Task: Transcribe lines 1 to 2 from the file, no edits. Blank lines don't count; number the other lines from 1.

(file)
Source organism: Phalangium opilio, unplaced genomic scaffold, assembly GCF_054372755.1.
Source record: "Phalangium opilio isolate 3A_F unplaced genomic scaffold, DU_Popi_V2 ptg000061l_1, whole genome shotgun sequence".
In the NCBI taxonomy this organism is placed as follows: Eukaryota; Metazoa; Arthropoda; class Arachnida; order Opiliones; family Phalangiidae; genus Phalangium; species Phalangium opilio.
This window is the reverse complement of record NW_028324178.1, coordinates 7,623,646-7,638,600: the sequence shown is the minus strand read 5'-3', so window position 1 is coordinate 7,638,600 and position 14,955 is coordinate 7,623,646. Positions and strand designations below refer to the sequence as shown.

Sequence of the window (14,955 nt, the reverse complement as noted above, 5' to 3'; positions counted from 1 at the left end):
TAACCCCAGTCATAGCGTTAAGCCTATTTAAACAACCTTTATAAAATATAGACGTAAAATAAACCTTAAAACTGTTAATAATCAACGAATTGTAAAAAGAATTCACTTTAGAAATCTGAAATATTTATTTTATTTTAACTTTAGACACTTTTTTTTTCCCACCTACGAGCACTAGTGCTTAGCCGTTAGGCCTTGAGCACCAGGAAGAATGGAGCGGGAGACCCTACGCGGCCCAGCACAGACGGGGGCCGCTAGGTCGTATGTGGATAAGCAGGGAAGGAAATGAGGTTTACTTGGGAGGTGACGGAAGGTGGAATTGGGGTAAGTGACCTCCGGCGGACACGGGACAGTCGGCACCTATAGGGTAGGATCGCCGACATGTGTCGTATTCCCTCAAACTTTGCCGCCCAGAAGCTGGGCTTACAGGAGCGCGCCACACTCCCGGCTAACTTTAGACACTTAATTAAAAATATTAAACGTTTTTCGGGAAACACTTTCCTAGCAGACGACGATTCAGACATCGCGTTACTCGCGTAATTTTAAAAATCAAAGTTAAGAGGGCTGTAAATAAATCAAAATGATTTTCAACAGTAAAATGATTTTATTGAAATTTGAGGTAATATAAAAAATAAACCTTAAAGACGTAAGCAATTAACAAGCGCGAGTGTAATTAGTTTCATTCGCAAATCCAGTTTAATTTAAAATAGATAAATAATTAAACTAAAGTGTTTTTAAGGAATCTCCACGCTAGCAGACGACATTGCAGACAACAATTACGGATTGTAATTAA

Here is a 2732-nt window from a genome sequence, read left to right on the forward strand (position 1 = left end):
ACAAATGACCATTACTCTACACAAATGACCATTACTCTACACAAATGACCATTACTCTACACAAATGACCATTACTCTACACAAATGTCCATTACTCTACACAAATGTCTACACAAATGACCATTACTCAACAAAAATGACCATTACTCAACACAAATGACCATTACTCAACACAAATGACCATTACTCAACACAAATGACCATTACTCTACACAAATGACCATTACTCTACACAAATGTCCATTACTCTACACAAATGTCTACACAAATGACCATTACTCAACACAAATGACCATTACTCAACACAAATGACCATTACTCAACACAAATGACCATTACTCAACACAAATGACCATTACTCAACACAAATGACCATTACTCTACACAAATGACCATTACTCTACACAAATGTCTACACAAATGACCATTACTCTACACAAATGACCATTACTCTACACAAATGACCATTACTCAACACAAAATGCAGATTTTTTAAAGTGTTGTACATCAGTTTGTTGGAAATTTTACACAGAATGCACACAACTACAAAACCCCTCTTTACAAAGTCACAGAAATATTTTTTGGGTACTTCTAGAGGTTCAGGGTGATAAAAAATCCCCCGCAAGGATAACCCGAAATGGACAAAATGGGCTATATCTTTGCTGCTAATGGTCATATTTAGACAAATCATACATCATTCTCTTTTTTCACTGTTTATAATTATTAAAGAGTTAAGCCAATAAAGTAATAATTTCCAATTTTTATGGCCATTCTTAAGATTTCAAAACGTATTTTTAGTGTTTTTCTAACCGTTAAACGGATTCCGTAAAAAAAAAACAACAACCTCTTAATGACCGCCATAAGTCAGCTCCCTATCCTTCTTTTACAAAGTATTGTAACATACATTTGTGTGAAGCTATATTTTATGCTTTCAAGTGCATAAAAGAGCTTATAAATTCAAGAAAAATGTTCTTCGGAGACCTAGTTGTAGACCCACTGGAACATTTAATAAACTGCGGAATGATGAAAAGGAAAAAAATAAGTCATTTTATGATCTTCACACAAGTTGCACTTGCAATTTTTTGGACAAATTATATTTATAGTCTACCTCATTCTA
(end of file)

Source organism: Phalangium opilio, unplaced genomic scaffold, assembly GCF_054372755.1.
Source record: "Phalangium opilio isolate 3A_F unplaced genomic scaffold, DU_Popi_V2 ptg000061l_1, whole genome shotgun sequence".